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Johnny Hartman – Songs From The Heart (2000)

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Johnny Hartman – Songs From The Heart (2000)


1. What Is There to Say?
2. Ain't Misbehavin'
3. I Fall in Love Too Easily
4. We'll Be Together Again
5. Down in the Depths
6. They Didn't Believe Me
7. I'm Glad There Is You
8. When Your Lover Has Gone
9. I'll Remember April
10. I See Your Face Before Me
11. September Song
12. Moonlight in Vermont

Johnny Hartman - Primary Artist, Vocals
Danny Bank - Sax (Baritone)
Jay Cave - Bass
Christy Febbo - Drums, Drums (Snare)
Milt Hinton - Bass
Osie Johnson - Drums
Hank Jones - Piano
Howard McGhee - Trumpet
Anthony Ortega - Sax (Alto)
Frank Rehak - Trombone
Jerome Richardson - Flute, Sax (Tenor)
Ernie Royal - Trumpet
Ralph Sharon -Piano
Lucky Thompson - Sax (Tenor)
Ernie Wilkins - Arranger, Orchestra

 

Most jazz fans know Johnny Hartman from the famous album he recorded with John Coltrane in the early '60s. However, the singer had an illustrious career prior to that, recording for a variety of labels including Bethlehem, which released this album for the first time in 1956, six years before the Coltrane session. Of all Hartman's earlier albums, Songs from the Heart is the best place to start. It features the crooner fronting a small band, which gives the proceedings a more intimate ambience than Hartman's forays as a big-band singer (with Dizzy Gillespie, among others). The small ensemble suits Hartman's romantic melancholia perfectly; the album is like one long sob. His smoky baritone fits the mood, and the band follows in suit with some tender but evocative stylings. Considering pianist Ralph Sharon has backed up Tony Bennett for decades, it's not surprising to find in his early work an elegant smoothness. Consisting mostly of standards like "Ain't Misbehavin'," "I Fall in Love Too Easily," and "I'll Remember April," this is the perfect album for pouring a good stiff drink and drowning one's sorrows (especially on a cold winter night). A stand-out track is "Down in the Depths," where Hartman gets carried away, and apparently so does the band: the tangling between bassist Jay Cave and Sharon is the most exciting moment on the album. --Joe S. Harrington, amazon.com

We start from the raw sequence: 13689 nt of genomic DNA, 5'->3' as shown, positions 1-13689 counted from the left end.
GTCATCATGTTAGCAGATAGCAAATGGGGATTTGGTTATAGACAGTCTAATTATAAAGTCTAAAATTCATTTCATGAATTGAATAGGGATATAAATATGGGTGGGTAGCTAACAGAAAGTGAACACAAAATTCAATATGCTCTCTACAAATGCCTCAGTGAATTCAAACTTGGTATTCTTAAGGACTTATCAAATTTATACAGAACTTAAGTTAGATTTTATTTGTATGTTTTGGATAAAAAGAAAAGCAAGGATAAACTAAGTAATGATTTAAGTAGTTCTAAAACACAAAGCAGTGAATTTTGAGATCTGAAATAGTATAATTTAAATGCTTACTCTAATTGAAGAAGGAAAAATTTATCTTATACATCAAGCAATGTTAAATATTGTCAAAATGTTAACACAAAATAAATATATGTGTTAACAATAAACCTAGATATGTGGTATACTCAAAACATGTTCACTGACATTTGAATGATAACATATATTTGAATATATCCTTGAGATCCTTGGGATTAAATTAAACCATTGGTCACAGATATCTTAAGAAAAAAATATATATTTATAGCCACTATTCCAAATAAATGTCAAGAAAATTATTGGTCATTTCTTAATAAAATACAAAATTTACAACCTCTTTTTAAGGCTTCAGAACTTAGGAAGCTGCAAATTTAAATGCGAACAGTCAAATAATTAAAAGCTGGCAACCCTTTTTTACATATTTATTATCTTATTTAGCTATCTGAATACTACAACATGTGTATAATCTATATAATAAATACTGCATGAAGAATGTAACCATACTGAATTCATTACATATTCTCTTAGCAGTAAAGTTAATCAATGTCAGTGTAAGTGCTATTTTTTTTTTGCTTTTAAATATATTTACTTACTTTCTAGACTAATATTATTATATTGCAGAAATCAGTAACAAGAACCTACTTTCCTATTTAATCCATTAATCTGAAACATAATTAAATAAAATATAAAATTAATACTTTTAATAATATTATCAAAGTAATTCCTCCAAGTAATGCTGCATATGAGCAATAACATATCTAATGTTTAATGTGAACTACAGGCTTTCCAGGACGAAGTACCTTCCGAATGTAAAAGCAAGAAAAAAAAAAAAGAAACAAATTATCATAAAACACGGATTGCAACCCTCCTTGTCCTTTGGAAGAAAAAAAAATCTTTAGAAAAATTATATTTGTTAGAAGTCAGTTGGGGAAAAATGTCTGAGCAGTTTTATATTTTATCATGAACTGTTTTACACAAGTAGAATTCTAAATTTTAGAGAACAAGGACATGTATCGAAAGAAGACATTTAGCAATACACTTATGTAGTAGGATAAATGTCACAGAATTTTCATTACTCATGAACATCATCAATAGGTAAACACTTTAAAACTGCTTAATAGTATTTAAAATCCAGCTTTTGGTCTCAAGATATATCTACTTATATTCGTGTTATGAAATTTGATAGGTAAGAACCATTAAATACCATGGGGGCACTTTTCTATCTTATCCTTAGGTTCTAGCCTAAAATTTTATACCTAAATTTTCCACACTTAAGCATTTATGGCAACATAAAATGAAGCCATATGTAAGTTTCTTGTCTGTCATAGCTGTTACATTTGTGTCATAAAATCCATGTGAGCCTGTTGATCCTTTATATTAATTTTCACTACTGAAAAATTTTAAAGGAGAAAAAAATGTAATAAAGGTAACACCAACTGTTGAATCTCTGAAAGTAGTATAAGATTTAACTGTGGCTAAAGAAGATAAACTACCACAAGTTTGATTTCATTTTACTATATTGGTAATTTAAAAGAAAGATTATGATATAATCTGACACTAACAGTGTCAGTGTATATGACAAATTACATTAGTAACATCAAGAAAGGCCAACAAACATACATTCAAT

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Last Updated (Saturday, 27 December 2014 12:52)

 

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